‘I wholeheartedly support the Exploring What Matters course and hope that many thousands will benefit from it and take action to create a happier world’ ~ Dalai Lama

Now Action for Happiness wants to get the course into hundreds of communities and is running a crowdfunding campaign to back it up – it isn’t a profit making organisation so needs support (and volunteers) to get it off the ground.

It is easy to be cynical about something that seems to offer what appears to be a simple solution to the many problems in our society. Of course we affect the happiness of those around us, and it is never a bad thing to help others. But it is easy to forget those life enhancing things in a world that is so fast paced and driven towards commercial and personal success. We don’t always put the happiness of ourselves or others first.

Action for Happiness has what it calls a ‘Great Dream’ – offering 10 keys to happiness.

ImageGen

No one can argue with any of those terms as a means of finding life easier to cope with and more meaningful. It is a ‘great dream’, but small steps can be taken every day to achieve greater happiness, and we have to at least applaud the attempt to get us all to take stock of what is important to us.

Amongst other things, Action for Happiness suggests we take more notice of the world around us, connect with people and keep learning new things. It supports a mindful approach to life and the course it wants to take out into the world asks big questions, such as  What really matters in life? What actually makes us happy? and How should we treat others?

We were relieved to see that the project doesn’t expect those experiencing difficult times, depression or anxiety, to ‘pick themselves up’ and move on by themselves. It acknowledges that we all need help at some time and we need to ask for it when we are ‘stuck’ and can’t find a way through. In fact, there is a whole page on their website devoted to countering arguments put forward by sceptics who feel the whole idea is too simplistic and subjective.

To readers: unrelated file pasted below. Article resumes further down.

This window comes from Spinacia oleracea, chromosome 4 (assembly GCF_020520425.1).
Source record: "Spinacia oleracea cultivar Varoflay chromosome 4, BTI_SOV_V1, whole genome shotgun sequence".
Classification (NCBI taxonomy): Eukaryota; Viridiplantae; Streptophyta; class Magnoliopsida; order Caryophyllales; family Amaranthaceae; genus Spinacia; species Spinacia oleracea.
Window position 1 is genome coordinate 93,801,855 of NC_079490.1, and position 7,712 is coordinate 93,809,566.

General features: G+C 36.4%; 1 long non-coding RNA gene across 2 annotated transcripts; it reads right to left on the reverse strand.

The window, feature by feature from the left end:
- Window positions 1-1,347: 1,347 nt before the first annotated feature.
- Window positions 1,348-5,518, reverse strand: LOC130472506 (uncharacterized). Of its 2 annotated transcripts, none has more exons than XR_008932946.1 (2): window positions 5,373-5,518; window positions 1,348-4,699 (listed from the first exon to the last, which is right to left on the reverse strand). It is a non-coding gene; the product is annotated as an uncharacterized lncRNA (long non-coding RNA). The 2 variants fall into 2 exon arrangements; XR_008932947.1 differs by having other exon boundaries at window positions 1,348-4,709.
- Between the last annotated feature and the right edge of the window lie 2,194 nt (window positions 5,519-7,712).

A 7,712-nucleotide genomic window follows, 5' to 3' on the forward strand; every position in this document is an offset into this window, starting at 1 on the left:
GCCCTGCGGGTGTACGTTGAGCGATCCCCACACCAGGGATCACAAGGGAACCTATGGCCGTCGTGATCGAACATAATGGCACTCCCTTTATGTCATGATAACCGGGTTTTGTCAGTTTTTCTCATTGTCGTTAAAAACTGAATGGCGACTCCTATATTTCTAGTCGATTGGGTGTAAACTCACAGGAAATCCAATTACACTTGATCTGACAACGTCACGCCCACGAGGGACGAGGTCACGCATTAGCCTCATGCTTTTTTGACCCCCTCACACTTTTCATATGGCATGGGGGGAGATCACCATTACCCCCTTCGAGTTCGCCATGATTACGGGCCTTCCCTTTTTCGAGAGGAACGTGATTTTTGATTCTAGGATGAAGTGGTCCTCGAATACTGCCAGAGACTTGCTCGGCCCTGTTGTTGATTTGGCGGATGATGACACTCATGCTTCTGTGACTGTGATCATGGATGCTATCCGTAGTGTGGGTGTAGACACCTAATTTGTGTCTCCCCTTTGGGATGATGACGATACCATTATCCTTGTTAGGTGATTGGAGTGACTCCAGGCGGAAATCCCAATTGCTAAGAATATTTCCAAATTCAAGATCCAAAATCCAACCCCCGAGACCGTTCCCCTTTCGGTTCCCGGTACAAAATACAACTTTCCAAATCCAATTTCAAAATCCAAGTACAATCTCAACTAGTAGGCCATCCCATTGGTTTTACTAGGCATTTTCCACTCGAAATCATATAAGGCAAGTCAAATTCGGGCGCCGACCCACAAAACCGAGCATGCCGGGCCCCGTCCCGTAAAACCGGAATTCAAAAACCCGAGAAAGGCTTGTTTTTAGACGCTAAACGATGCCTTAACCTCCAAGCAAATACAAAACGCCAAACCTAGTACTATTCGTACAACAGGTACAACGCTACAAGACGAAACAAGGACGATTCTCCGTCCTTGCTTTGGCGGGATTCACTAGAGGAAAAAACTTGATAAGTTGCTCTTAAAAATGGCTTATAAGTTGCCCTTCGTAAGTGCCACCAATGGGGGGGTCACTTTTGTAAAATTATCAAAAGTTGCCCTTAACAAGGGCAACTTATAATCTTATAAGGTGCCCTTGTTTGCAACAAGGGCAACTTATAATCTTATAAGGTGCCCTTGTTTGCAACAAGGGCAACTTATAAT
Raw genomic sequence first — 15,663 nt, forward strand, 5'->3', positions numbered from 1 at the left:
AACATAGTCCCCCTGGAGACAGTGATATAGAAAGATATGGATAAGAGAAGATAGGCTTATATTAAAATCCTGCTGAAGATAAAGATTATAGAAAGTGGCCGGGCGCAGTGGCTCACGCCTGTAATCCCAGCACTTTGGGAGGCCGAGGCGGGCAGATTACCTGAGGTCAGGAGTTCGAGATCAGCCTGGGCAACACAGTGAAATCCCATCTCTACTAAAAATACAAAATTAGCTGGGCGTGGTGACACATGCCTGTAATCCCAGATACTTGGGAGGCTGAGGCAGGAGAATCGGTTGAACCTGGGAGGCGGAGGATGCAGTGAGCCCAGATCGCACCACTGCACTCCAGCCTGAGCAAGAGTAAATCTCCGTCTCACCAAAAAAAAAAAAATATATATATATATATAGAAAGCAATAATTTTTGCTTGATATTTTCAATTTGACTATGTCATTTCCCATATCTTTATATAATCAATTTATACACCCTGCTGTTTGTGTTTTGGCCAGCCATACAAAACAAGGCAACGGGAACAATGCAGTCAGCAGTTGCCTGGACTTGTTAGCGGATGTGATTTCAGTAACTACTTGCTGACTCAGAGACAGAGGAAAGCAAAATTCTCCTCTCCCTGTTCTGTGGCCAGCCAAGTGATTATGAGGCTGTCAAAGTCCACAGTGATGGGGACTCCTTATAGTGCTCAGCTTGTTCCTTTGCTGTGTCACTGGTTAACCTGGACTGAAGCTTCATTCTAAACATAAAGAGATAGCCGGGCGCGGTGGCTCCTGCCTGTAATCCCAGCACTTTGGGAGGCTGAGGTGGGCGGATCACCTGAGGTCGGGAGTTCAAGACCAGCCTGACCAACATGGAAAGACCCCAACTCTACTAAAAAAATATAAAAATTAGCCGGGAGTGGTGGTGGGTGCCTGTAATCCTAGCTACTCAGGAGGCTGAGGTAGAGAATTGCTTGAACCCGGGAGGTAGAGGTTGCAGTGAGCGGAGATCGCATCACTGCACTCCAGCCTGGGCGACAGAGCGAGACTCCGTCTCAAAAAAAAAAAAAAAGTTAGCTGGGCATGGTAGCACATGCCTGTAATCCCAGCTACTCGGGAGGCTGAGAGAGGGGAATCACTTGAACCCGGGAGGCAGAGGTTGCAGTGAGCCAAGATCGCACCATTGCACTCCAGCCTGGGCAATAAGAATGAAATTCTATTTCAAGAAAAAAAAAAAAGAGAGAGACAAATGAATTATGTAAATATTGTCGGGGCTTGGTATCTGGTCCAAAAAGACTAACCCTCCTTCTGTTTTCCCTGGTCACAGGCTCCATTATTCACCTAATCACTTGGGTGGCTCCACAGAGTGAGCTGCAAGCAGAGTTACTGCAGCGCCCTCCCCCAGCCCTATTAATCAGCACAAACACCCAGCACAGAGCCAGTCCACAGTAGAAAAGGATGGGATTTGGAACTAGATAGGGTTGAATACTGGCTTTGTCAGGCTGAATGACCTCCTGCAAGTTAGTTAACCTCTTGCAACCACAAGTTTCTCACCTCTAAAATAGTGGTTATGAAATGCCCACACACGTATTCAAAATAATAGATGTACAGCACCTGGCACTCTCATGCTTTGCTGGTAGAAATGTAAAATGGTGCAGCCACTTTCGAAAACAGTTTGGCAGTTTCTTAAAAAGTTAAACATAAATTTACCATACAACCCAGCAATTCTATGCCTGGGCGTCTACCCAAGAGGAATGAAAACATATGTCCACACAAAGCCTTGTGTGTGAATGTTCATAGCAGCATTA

So do take a look at the Action for Happiness website and let us know what you think. Do you have any concerns? We would love to know what you think.

Our view is that surely we have to try? The world seems to be going to the proverbial hell in a handcart at the moment, with our global humanity being lost in political maneuvering and brutal conflict. We think we know how to be happy, but it can’t hurt to remind ourselves every so often, can it?

Guest post: Words are tools of healing by Vivienne Tuffnell

41Z6WYh-WXL._UY250_Our thanks today to our guest blogger, writer and poet Vivienne Tuffnell, author of a number of wonderful novels, including Strangers and Pilgrims, The Bet and one of our favourites, Away With the Fairies, all dealing with the human condition in a mystical and spiritual way. Her short story collections are full of mystery, with supernatural elements and a deep questioning of what it means to be human. She has written and spoken of her own struggles with depression and has just published a fabulous selection of her prose pieces from her popular blog Zen and the Art of Tightrope Walking. These essays challenge, question and nourish the spirit, offering support to others in mental and emotional distress. Depression and the Art of Tightrope Walking is available from Amazon in paperback and on Kindle.

Just words

No one listens to me.
But then I have nothing to say
I have not said a thousand times before.
I’m dying for someone to hear
My silent screams
And offer help.
I’m searching for the words:
The right words
The magic words.
They’re just words;
They hold no power
To save or damn me.
Just words: no more.